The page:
Part-financed by The European Union
European Regional Development Fund and European Neighbourhood and Partnership Instrument
Jul 01, 2011
This task is led by the Swedish Board of Agriculture and focuses on the formulation of principles and criteria for a sustainable production of bioenergy. To this purpose, two workshops and one cross-fertilization seminar were held in Sweden and Finland.
The principles cover concerns related to biodiversity, resource efficiency, energy efficiency, climate efficiency, social and economic aspects. Each principle is followed by some criteria that, if they are fulfilled, will lead towards the objective formulated in the principle. The criteria are formulated as to directly address identified threats generated by bioenergy production and we also suggest indicators for evaluating whether or not objectives are reached.
The principles, criteria and indicators are formulated in a guidance document which was published on the Bioenergy Promotion website in June 2010 (cf. Lena Niemi Hjulfors and Karin Hjerpe: Sustainable Bioenergy Production – Defining Principles and Criteria). This guidance document has served as an important input for several other work packages and for the project as a whole and it can also be used by stakeholders within bioenergy production for the development of ecological and socioeconomic sustainable activities.
was prepared by Jukka Torvelainen from the Finnish Forest Research Institute under the work plan of the Forestry Development Centre Tapio being one of the 33 project partners. The report takes into account proposals and recommendations of other committed project partners of Bioenergy Promotion.
The study can be regarded as a contribution to the EU Commission’s recommendation that Member States shall monitor the effects of biomass use on the areas of origin and to monitor small-scale biomass use through surveys to improve the availability and quality of data (cf. EU COM Report on sustainability requirements for the use of solid and gaseous biomass sources in electricity, heating and cooling in February 2010 COM(2010)11). In this specific bioenergy sub-sector there is less information available and research results are scarce compared to the large use of forest resources for energy.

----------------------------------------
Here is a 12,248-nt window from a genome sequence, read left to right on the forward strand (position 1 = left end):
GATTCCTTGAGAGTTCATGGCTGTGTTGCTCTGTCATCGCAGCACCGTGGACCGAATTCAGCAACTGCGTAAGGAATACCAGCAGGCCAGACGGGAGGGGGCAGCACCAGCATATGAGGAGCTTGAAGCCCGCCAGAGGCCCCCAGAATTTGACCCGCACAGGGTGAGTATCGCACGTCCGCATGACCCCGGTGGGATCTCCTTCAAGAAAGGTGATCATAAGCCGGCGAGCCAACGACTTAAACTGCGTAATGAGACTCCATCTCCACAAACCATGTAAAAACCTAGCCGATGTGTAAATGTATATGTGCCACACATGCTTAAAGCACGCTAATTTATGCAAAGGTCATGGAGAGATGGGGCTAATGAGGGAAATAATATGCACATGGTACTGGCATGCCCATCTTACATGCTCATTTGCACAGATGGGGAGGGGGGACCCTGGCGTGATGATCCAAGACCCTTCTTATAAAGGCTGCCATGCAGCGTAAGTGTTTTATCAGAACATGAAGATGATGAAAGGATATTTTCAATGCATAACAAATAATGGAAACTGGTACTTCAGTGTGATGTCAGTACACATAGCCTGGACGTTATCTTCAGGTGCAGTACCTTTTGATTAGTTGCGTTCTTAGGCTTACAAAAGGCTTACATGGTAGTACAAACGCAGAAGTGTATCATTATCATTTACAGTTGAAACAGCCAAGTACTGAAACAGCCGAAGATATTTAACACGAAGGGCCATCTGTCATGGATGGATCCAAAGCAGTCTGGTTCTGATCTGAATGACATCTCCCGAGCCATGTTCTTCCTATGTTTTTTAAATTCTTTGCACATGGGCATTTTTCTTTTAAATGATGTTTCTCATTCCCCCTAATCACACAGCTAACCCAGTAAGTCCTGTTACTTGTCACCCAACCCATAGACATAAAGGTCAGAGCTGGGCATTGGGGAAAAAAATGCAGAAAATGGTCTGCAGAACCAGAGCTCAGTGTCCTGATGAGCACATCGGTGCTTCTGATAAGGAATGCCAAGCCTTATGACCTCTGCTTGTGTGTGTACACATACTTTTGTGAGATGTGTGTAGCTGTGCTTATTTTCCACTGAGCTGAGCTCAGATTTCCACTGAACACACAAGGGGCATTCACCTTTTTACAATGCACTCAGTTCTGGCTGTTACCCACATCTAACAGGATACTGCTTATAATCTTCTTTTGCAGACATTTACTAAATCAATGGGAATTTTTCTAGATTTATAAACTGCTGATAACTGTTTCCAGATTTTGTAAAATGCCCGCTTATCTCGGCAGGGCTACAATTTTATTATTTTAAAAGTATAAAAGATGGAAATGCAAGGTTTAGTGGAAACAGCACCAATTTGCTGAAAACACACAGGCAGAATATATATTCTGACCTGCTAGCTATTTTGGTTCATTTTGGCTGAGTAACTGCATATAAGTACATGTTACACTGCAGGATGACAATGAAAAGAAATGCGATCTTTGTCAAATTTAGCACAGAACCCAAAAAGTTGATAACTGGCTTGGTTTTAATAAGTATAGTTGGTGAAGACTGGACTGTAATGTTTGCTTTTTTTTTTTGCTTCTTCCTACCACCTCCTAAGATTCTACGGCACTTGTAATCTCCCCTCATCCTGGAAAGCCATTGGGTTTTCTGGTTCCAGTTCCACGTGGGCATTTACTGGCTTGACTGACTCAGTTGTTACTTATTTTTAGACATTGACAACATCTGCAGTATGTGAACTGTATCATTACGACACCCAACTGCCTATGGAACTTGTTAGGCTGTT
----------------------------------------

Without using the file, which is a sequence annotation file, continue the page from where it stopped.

The study is based on a preliminary Life Cycle Assessment methodology and demonstrates its applicability in this field of research. It has a focus on lifecycle GHG emissions. The findings, however, provide only rough guidance how to approach the question because of the limited data availability.
The main findings of this supplementary activity are as follows:
• When fuelwood is treated as CO2-neutral, greenhouse gas emissions (GHG) from fuelwood heating in agricultural buildings total only 3–5%, and in residential buildings only 10–14% of the emissions from light fuel oil or electricity heating. In these figures, the quite low energy conversion efficiency of small-scale combustion has been taken into consideration.
• In old or inefficient equipment, emissions of particulate matter, carbon monoxide and non-methane volatile organic compounds can also be significantly high. It is advisable to use high-quality fuelwood, good operation practices and modern technology in combustion in order to achieve the best efficiency and avoid air quality problems caused by high emission levels.
• Forest owners and consumers are increasingly interested in the sustainability of their life and choices, which includes interest in the environmental impacts of fuelwood, too.
• There is much information available concerning e.g. the quality of fuelwood and good operational practice. However, the environmental effects of the upstream processes are known insufficiently to produce clear recommendations for the entire life cycle of fuelwood.
• There is clear need for the creation of some kind of “fuelwood carbon footprint counter” in which the user can fill in relevant information concerning his/her acquisition procedures and working methods. The main justification for this counter is that consumers and forest owners are increasingly interested in the sustainability of their life and choices, also with reference to the use of energy. This also matches the recommendations of the EU Commission.
The report “Environmental influences of small-scale use of fuelwood in Finland - Preliminary life cycle observations” is available both on the Bioenergy Promotion website and on Forestry Development Centre Tapios website